NEW YORK -- Baseball commissioner Bud Selig is ignoring calls to move next year's All-Star Game from Phoenix because of Arizona's new immigration law.
Asked about such demands at a news conference Thursday following an owners meeting, he responded with a defense of baseball's minority hiring record.
"Apparently all the people around and in minority communities think we're doing OK. That's the issue, and that's the answer," he said. "I told the clubs today: 'Be proud of what we've done.' They are. We should. And that's our answer. We control our own fate, and we've done very well."
Chicago White Sox manager Ozzie Guillen said he wouldn't participate in next year's All-Star Game if it remains in Arizona because of the law, which empowers police to determine a person's immigration status. The Major League Baseball Players Association condemned the law and Rep. Jose Serrano, a New York Democrat whose district includes Yankee Stadium, sent Selig a letter asking him to move the game.
Selig cited sports sociologist Richard Lapchick, whose annual report from the University of Central Florida's Institute for Diversity and Ethics in Sports last month gave baseball an A for race and a B for gender hiring. Selig also referenced a lifetime achievement award he received in March from the Jackie Robinson Foundation.
"We're a social institution. We have done everything we should do -- should do, our responsibility," he said. "Privilege to do it. Don't want any pats on the back, and we'll continue to do it."
Leaders of the Arizona Chamber of Commerce and Industry, the Greater Phoenix Economic Council, the Arizona Hispanic Chamber of Commerce and 10 other groups on Thursday released a letter in which they ask Selig to not take a position against the state by moving the game.
The letter says a relocation would cost jobs for "innocent citizens, including our Hispanic community," and it says baseball shouldn't become "a pawn in a political debate."
Presente.org, issued a statement Thursday asking Selig to move the game, saying "the commissioner is clearly out of touch with the 'minority communities' he says MLB is so in tune with."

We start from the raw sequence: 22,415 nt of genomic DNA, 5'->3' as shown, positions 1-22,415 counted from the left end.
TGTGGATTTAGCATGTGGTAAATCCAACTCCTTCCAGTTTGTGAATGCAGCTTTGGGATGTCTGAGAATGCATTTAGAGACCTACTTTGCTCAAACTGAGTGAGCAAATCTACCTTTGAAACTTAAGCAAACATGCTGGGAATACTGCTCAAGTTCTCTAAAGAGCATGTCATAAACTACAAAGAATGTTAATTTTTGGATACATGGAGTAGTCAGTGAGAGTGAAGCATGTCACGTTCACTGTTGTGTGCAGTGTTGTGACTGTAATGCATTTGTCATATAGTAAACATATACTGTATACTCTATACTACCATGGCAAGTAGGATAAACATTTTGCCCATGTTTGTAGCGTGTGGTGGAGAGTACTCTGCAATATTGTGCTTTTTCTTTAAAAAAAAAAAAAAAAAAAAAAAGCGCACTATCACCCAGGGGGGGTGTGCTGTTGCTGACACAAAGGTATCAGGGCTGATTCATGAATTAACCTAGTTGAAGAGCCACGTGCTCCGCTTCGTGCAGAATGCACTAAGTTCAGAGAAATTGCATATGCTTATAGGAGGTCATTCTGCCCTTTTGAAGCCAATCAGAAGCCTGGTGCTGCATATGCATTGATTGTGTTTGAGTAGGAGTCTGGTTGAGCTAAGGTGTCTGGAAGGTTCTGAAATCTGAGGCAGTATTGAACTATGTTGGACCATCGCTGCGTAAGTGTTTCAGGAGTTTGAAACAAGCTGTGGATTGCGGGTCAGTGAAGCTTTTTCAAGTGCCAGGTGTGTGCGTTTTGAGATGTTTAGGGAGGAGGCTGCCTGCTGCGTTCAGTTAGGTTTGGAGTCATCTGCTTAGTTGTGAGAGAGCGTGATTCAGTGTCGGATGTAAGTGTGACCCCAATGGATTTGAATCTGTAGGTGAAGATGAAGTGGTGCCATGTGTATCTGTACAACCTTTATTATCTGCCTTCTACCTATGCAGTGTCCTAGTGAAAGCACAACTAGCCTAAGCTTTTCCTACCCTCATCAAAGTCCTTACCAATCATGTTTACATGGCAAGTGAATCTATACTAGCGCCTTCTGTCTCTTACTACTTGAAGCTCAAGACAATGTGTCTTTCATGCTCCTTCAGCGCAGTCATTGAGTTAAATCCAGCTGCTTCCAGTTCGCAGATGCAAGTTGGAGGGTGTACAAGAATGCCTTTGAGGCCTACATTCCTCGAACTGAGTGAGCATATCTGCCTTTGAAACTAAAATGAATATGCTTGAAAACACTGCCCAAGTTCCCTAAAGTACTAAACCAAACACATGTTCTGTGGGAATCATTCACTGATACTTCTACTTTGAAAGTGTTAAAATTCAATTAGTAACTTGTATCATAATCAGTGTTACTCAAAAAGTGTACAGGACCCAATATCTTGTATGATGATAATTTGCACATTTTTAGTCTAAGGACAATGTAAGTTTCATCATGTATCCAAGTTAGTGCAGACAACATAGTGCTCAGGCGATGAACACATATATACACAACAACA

Selig also said he remained optimistic about attendance this season.
"We're down about 2 percent. I'd rather be up 2 percent," he said. "We've had a lot of horrendous weather."
Still, the major leagues went into late April without a rainout for the first time since 1985.
Rob Manfred, baseball's executive vice president for labor relations, said management might make a proposal to change the way injured players serve drug-related suspensions when the next collective bargaining agreement starts, for the 2012 season. Currently, time on the disabled list counts toward those penalties, and Cincinnati Reds pitcher Edinson Volquez is serving his 50-game suspension while sidelined following reconstructive elbow surgery.
"I suspect ultimately we'll have a proposal on that," he said.
"If somebody believes that kind of synergism will help, then I think that's good," he said. "If there's an owner who believes that owning another sport will really help baseball and help them, fine. I think that's great."
At the news conference, Don Hooton said Selig was being given the first "Taylor's Award" by the Taylor Hooten Foundation, presented for educating youth about the dangers of performance-enhancing drugs. Taylor Hooton, Don's son, committed suicide at age 17 in 2003 after apparently taking steroids in an effort to get stronger for high school baseball. Major League Baseball is a founding sponsor of the foundation.